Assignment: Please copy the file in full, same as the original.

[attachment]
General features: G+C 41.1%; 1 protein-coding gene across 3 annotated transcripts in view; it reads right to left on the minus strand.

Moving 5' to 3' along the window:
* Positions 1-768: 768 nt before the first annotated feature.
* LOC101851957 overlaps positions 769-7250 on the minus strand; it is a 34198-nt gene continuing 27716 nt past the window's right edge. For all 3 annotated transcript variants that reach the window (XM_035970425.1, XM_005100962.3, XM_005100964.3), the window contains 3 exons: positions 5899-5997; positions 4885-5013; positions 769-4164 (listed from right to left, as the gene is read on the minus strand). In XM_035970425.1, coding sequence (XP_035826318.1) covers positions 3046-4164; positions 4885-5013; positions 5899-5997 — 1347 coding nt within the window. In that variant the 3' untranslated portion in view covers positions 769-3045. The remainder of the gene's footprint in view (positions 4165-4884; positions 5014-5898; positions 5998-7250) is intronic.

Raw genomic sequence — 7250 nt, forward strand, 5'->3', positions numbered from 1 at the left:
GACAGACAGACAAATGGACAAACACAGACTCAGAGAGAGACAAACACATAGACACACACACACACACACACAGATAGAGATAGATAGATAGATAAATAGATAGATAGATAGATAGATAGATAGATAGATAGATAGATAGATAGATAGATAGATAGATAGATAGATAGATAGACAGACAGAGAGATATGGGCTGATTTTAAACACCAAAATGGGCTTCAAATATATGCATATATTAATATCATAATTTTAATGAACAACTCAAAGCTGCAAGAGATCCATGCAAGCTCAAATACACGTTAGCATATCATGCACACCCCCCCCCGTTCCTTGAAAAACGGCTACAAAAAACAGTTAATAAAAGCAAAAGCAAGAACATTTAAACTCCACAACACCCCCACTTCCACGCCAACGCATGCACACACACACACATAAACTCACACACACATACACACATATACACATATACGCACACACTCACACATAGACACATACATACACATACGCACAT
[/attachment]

General features: G+C 41.1%; 1 protein-coding gene across 3 annotated transcripts in view; it reads right to left on the minus strand.

Moving 5' to 3' along the window:
* Positions 1-768: 768 nt before the first annotated feature.
* LOC101851957 overlaps positions 769-7250 on the minus strand; it is a 34198-nt gene continuing 27716 nt past the window's right edge. For all 3 annotated transcript variants that reach the window (XM_035970425.1, XM_005100962.3, XM_005100964.3), the window contains 3 exons: positions 5899-5997; positions 4885-5013; positions 769-4164 (listed from right to left, as the gene is read on the minus strand). In XM_035970425.1, coding sequence (XP_035826318.1) covers positions 3046-4164; positions 4885-5013; positions 5899-5997 — 1347 coding nt within the window. In that variant the 3' untranslated portion in view covers positions 769-3045. The remainder of the gene's footprint in view (positions 4165-4884; positions 5014-5898; positions 5998-7250) is intronic.

Raw genomic sequence — 7250 nt, forward strand, 5'->3', positions numbered from 1 at the left:
GACAGACAGACAAATGGACAAACACAGACTCAGAGAGAGACAAACACATAGACACACACACACACACACACAGATAGAGATAGATAGATAGATAAATAGATAGATAGATAGATAGATAGATAGATAGATAGATAGATAGATAGATAGATAGATAGATAGATAGATAGATAGACAGACAGAGAGATATGGGCTGATTTTAAACACCAAAATGGGCTTCAAATATATGCATATATTAATATCATAATTTTAATGAACAACTCAAAGCTGCAAGAGATCCATGCAAGCTCAAATACACGTTAGCATATCATGCACACCCCCCCCCGTTCCTTGAAAAACGGCTACAAAAAACAGTTAATAAAAGCAAAAGCAAGAACATTTAAACTCCACAACACCCCCACTTCCACGCCAACGCATGCACACACACACACATAAACTCACACACACATACACACATATACACATATACGCACACACTCACACATAGACACATACATACACATACGCACAT